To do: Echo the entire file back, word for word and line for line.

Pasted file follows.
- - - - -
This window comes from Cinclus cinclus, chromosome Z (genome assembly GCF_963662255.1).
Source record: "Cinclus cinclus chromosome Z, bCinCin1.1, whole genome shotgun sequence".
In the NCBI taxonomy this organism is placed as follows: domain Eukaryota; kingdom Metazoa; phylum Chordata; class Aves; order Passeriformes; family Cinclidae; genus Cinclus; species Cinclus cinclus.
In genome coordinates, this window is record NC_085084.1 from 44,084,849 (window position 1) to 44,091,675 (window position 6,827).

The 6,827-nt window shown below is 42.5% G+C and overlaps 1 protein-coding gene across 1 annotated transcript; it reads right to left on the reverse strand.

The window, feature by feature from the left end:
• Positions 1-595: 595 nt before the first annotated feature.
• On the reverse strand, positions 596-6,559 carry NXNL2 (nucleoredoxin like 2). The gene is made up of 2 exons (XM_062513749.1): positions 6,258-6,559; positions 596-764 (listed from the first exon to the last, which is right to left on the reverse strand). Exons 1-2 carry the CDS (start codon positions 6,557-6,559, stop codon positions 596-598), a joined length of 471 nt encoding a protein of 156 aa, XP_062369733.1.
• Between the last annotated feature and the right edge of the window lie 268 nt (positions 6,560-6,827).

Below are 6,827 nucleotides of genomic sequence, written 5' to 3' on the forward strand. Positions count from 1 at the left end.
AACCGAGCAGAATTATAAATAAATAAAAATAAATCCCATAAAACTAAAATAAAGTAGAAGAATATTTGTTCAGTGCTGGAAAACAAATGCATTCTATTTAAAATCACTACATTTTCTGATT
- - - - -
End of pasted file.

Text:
This window comes from Cinclus cinclus, chromosome Z (genome assembly GCF_963662255.1).
Source record: "Cinclus cinclus chromosome Z, bCinCin1.1, whole genome shotgun sequence".
In the NCBI taxonomy this organism is placed as follows: domain Eukaryota; kingdom Metazoa; phylum Chordata; class Aves; order Passeriformes; family Cinclidae; genus Cinclus; species Cinclus cinclus.
In genome coordinates, this window is record NC_085084.1 from 44,084,849 (window position 1) to 44,091,675 (window position 6,827).

The 6,827-nt window shown below is 42.5% G+C and overlaps 1 protein-coding gene across 1 annotated transcript; it reads right to left on the reverse strand.

The window, feature by feature from the left end:
• Positions 1-595: 595 nt before the first annotated feature.
• On the reverse strand, positions 596-6,559 carry NXNL2 (nucleoredoxin like 2). The gene is made up of 2 exons (XM_062513749.1): positions 6,258-6,559; positions 596-764 (listed from the first exon to the last, which is right to left on the reverse strand). Exons 1-2 carry the CDS (start codon positions 6,557-6,559, stop codon positions 596-598), a joined length of 471 nt encoding a protein of 156 aa, XP_062369733.1.
• Between the last annotated feature and the right edge of the window lie 268 nt (positions 6,560-6,827).

Below are 6,827 nucleotides of genomic sequence, written 5' to 3' on the forward strand. Positions count from 1 at the left end.
AACCGAGCAGAATTATAAATAAATAAAAATAAATCCCATAAAACTAAAATAAAGTAGAAGAATATTTGTTCAGTGCTGGAAAACAAATGCATTCTATTTAAAATCACTACATTTTCTGATT